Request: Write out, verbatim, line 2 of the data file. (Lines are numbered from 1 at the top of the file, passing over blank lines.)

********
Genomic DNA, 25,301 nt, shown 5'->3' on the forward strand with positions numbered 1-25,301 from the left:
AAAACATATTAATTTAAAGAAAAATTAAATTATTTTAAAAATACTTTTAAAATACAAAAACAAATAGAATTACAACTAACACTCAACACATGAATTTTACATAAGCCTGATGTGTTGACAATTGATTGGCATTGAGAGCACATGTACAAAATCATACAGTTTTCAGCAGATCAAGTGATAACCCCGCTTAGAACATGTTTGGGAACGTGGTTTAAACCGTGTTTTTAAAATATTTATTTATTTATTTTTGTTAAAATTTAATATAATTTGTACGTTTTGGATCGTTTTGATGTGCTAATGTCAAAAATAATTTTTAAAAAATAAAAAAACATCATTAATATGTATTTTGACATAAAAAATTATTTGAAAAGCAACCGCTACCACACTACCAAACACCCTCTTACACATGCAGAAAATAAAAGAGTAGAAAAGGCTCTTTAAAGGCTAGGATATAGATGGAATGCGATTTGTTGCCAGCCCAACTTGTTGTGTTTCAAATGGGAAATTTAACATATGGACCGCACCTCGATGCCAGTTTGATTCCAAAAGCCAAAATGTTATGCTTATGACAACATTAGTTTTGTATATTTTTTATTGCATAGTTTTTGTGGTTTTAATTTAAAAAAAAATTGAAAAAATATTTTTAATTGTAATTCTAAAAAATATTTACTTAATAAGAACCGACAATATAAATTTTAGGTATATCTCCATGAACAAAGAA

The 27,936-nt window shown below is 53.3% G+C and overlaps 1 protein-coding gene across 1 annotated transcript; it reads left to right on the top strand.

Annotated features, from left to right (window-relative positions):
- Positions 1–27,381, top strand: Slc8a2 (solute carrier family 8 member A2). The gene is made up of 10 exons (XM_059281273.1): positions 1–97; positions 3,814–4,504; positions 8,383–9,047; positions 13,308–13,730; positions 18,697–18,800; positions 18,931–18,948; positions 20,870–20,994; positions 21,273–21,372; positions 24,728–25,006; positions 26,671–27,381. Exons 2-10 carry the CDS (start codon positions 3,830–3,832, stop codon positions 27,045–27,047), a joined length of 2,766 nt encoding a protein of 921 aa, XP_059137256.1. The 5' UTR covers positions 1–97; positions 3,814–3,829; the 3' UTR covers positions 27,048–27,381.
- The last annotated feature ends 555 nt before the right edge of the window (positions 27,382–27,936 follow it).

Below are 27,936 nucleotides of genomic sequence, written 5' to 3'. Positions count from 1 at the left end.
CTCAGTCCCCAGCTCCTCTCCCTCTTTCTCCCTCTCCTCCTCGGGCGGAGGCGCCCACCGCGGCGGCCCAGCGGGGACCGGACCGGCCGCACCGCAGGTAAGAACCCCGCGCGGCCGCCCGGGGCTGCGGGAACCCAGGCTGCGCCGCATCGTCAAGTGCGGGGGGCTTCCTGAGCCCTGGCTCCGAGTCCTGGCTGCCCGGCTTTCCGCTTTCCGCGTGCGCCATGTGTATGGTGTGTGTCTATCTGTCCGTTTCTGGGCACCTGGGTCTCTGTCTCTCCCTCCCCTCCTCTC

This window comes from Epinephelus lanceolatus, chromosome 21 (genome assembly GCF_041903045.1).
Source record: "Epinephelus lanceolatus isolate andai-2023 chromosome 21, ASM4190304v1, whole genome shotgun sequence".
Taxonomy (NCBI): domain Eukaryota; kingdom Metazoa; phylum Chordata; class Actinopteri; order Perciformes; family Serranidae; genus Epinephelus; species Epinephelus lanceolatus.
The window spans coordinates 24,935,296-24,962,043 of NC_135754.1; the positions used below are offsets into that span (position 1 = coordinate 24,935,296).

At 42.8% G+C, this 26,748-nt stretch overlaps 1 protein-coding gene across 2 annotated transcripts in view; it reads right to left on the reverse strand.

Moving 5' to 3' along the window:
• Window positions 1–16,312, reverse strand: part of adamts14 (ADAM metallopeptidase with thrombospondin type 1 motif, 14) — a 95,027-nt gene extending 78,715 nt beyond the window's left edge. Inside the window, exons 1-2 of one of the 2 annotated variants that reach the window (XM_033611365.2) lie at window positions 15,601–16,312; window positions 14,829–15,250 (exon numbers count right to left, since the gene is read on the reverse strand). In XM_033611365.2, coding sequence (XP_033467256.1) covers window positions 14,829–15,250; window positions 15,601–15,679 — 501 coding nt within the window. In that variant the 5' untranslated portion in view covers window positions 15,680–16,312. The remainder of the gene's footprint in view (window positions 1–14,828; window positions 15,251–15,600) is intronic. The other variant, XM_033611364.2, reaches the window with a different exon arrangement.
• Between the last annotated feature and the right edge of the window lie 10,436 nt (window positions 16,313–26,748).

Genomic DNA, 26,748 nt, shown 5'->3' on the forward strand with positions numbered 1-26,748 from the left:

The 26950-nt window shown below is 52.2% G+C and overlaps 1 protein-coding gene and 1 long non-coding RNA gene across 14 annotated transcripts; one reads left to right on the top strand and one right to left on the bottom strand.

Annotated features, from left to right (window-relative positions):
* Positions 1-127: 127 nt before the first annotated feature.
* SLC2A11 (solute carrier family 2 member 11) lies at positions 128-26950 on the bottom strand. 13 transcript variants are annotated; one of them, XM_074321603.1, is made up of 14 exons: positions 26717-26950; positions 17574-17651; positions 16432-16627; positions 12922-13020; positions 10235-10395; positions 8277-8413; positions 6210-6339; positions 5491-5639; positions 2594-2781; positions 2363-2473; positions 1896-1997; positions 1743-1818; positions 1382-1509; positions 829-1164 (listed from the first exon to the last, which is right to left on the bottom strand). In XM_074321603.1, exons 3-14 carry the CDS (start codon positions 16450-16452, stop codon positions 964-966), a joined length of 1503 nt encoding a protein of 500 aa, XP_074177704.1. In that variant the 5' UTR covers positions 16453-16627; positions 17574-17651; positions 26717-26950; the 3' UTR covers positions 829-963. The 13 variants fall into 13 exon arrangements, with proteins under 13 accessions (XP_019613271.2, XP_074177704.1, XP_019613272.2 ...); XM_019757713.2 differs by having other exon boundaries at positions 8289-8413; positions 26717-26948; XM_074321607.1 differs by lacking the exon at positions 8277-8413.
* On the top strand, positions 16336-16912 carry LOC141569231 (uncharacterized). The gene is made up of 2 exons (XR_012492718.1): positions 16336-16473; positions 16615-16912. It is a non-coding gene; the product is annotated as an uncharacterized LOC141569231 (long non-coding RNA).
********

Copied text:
AAAACATATTAATTTAAAGAAAAATTAAATTATTTTAAAAATACTTTTAAAATACAAAAACAAATAGAATTACAACTAACACTCAACACATGAATTTTACATAAGCCTGATGTGTTGACAATTGATTGGCATTGAGAGCACATGTACAAAATCATACAGTTTTCAGCAGATCAAGTGATAACCCCGCTTAGAACATGTTTGGGAACGTGGTTTAAACCGTGTTTTTAAAATATTTATTTATTTATTTTTGTTAAAATTTAATATAATTTGTACGTTTTGGATCGTTTTGATGTGCTAATGTCAAAAATAATTTTTAAAAAATAAAAAAACATCATTAATATGTATTTTGACATAAAAAATTATTTGAAAAGCAACCGCTACCACACTACCAAACACCCTCTTACACATGCAGAAAATAAAAGAGTAGAAAAGGCTCTTTAAAGGCTAGGATATAGATGGAATGCGATTTGTTGCCAGCCCAACTTGTTGTGTTTCAAATGGGAAATTTAACATATGGACCGCACCTCGATGCCAGTTTGATTCCAAAAGCCAAAATGTTATGCTTATGACAACATTAGTTTTGTATATTTTTTATTGCATAGTTTTTGTGGTTTTAATTTAAAAAAAAATTGAAAAAATATTTTTAATTGTAATTCTAAAAAATATTTACTTAATAAGAACCGACAATATAAATTTTAGGTATATCTCCATGAACAAAGAA